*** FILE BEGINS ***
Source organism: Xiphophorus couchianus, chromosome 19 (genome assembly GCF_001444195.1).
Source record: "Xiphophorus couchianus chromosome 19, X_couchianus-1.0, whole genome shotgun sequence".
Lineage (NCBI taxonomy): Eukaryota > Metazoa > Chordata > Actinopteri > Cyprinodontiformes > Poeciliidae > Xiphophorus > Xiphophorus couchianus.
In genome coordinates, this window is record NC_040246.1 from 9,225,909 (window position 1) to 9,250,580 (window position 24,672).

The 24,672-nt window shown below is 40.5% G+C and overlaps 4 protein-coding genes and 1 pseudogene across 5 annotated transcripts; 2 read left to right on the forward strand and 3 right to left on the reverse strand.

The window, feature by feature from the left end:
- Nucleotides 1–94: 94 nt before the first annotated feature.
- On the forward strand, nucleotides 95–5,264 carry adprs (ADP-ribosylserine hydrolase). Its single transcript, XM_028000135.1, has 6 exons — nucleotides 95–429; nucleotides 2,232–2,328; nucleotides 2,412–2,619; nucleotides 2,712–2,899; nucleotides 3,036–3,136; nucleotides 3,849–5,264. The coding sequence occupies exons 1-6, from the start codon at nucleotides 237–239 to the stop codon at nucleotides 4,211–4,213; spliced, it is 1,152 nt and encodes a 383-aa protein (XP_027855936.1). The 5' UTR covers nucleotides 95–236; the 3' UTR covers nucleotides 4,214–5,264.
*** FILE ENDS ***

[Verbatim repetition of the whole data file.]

Source organism: Xiphophorus couchianus, chromosome 19 (genome assembly GCF_001444195.1).
Source record: "Xiphophorus couchianus chromosome 19, X_couchianus-1.0, whole genome shotgun sequence".
Lineage (NCBI taxonomy): Eukaryota > Metazoa > Chordata > Actinopteri > Cyprinodontiformes > Poeciliidae > Xiphophorus > Xiphophorus couchianus.
In genome coordinates, this window is record NC_040246.1 from 9,225,909 (window position 1) to 9,250,580 (window position 24,672).

The 24,672-nt window shown below is 40.5% G+C and overlaps 4 protein-coding genes and 1 pseudogene across 5 annotated transcripts; 2 read left to right on the forward strand and 3 right to left on the reverse strand.

The window, feature by feature from the left end:
- Nucleotides 1–94: 94 nt before the first annotated feature.
- On the forward strand, nucleotides 95–5,264 carry adprs (ADP-ribosylserine hydrolase). Its single transcript, XM_028000135.1, has 6 exons — nucleotides 95–429; nucleotides 2,232–2,328; nucleotides 2,412–2,619; nucleotides 2,712–2,899; nucleotides 3,036–3,136; nucleotides 3,849–5,264. The coding sequence occupies exons 1-6, from the start codon at nucleotides 237–239 to the stop codon at nucleotides 4,211–4,213; spliced, it is 1,152 nt and encodes a 383-aa protein (XP_027855936.1). The 5' UTR covers nucleotides 95–236; the 3' UTR covers nucleotides 4,214–5,264.